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Saying that the aggregates are not fit to be regarded as Atman is a strawman, since from a Hindu perspective Atman would be viewed as separate from the aggregates anyway. This suggests that it is self-view which is being challenged here, rather than Atman.

As for the aggregates, I think it’s the sankharas aggregate which “contains” self-view, so there is no need for a 6th aggregate.
The sankharas nidana (volition/choices) is also significant here. It’s presence in DO argues against the idea that conditionality is deterministic, or crude cause and effect. Clearly choices are made, the problem is the basis on which they are made, and what they lead to.

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I don’t really see a workable logical conditionality argument going from dukkha to anatta myself (at least that doesn’t make some other extra assumptions).

The Buddhist argument is that everything, including any putative self/atta, can only be made up of the five aggregates (which are also viewed as non-permanent in Buddhism); this atta won’t have any real control over these aggregates; therefore whatever it is it doesn’t measure up to what is usually understood as an atman/atta (and will be subject to dukkha whether it wants to or not).

The control or dukkha arguments against atta are a bit like the argument that because there is suffering in the world then there can’t be a God. It’s a good and reasonable argument but not a watertight one (various workabouts of varying strength/credibility do exist).

Similarly, an atta believer can contend that some aggregates really are permanent or the atta has control over them (or will at some future point) or that the atta is something beyond the aggregates entirely. Can one conclusively prove purely by argumentation that their assertions are not so because there is dukkha? Probably not in this case.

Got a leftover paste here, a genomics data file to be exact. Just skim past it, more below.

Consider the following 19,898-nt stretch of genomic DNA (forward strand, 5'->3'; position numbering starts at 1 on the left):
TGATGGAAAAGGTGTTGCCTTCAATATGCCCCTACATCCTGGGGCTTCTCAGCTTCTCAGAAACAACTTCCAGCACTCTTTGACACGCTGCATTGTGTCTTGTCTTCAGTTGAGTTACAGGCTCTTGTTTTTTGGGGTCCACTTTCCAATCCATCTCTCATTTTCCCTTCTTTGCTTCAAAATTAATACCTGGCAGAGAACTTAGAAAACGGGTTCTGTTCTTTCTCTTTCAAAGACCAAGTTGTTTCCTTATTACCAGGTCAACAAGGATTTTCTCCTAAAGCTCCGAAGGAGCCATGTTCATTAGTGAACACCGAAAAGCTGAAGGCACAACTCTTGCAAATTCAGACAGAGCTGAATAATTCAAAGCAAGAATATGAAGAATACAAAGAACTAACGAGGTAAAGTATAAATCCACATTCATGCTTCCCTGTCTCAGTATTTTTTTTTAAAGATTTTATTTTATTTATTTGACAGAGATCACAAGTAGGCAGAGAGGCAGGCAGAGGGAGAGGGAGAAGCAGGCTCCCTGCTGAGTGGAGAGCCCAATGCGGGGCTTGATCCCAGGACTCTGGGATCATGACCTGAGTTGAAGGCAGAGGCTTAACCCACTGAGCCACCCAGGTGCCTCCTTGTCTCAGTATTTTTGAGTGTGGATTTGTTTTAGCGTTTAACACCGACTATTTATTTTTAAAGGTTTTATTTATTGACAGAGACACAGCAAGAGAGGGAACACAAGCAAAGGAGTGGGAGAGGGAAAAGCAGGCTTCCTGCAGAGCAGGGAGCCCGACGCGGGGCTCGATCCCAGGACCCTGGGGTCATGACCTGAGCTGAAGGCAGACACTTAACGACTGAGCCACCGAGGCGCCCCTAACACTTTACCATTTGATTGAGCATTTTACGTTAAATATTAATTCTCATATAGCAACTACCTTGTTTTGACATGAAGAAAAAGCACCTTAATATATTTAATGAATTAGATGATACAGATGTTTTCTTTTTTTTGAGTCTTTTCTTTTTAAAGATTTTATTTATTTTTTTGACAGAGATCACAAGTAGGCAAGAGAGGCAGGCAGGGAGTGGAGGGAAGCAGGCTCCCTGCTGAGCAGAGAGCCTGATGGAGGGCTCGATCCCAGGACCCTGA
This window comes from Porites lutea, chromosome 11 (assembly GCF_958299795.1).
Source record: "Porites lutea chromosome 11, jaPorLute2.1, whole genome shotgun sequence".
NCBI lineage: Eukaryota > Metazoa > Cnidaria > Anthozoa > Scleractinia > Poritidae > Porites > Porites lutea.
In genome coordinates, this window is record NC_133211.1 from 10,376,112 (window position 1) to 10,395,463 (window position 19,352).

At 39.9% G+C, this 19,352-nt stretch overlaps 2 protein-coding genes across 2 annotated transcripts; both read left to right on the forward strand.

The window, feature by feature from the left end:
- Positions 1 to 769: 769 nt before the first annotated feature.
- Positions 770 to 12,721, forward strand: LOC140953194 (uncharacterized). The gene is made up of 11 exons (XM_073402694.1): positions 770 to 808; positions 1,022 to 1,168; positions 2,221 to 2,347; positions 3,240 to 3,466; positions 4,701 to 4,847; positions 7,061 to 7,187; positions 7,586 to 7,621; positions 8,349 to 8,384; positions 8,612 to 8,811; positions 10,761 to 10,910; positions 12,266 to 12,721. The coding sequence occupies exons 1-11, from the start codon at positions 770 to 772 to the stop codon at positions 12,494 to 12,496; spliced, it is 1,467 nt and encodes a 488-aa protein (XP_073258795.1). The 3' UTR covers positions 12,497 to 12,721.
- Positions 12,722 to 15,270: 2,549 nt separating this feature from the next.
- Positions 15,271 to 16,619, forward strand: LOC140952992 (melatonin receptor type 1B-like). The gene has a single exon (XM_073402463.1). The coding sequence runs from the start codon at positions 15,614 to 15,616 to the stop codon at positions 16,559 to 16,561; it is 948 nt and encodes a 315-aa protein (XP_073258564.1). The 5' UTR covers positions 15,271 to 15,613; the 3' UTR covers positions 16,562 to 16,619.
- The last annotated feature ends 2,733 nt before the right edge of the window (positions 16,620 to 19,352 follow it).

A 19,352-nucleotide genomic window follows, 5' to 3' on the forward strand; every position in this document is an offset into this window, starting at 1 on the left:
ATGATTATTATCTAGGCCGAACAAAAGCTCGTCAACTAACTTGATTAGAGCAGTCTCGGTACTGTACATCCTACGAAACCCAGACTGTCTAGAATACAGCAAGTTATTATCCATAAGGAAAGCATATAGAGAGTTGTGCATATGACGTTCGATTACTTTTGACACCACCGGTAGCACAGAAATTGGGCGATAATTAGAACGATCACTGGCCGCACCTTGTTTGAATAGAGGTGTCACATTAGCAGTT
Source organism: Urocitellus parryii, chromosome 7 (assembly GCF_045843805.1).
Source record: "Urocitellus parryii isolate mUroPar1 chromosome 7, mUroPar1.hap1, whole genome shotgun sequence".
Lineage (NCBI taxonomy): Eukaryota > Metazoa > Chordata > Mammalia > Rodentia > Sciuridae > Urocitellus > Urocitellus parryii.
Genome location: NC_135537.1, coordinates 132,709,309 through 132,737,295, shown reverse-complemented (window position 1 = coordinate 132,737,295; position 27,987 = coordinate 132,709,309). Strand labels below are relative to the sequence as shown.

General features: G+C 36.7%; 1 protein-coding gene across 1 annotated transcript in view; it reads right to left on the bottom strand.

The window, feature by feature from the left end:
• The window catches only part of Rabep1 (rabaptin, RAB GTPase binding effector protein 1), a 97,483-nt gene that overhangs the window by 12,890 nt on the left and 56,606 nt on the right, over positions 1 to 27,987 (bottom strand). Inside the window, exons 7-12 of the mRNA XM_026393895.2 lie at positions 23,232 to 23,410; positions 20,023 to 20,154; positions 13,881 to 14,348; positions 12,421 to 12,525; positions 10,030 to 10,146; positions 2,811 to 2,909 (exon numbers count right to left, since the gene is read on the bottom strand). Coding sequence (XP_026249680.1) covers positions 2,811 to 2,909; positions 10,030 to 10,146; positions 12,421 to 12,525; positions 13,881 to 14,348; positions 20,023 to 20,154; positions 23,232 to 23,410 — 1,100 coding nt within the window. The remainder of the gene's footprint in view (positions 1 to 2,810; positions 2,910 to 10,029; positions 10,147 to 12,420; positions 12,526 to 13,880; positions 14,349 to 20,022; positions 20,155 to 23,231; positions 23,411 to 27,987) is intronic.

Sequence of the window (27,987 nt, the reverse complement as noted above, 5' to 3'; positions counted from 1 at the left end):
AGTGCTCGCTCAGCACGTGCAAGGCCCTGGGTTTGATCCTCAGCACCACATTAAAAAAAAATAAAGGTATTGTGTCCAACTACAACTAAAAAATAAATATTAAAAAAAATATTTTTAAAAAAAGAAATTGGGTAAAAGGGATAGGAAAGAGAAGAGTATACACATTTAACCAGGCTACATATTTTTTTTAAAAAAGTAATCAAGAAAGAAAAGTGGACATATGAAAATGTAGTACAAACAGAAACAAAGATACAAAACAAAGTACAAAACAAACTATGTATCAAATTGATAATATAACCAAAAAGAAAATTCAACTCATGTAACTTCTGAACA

My two cents:

The path is conditioned, not unconditioned. It is a medicinal path, not absolute philosophical truth.

There is an underlying tendency in living beings, propagated through natural selection, towards struggling for survival. In humans this leads to fear of death and the causes of death. It also leads to hoarding of recourses needed for survival (labelling them “mine”).

Thanks to our relatively complex minds we observe the fact that all organisms are impermanent. They are here one day, and dead the next. I am here today and may be gone tomorrow. I am impermanent, like a dewdrop or a soap bubble. To alleviate this fear, we have come up with various ways of trying to convince ourselves that we will continue to exist, despite the obviousness of death. Enter self-views.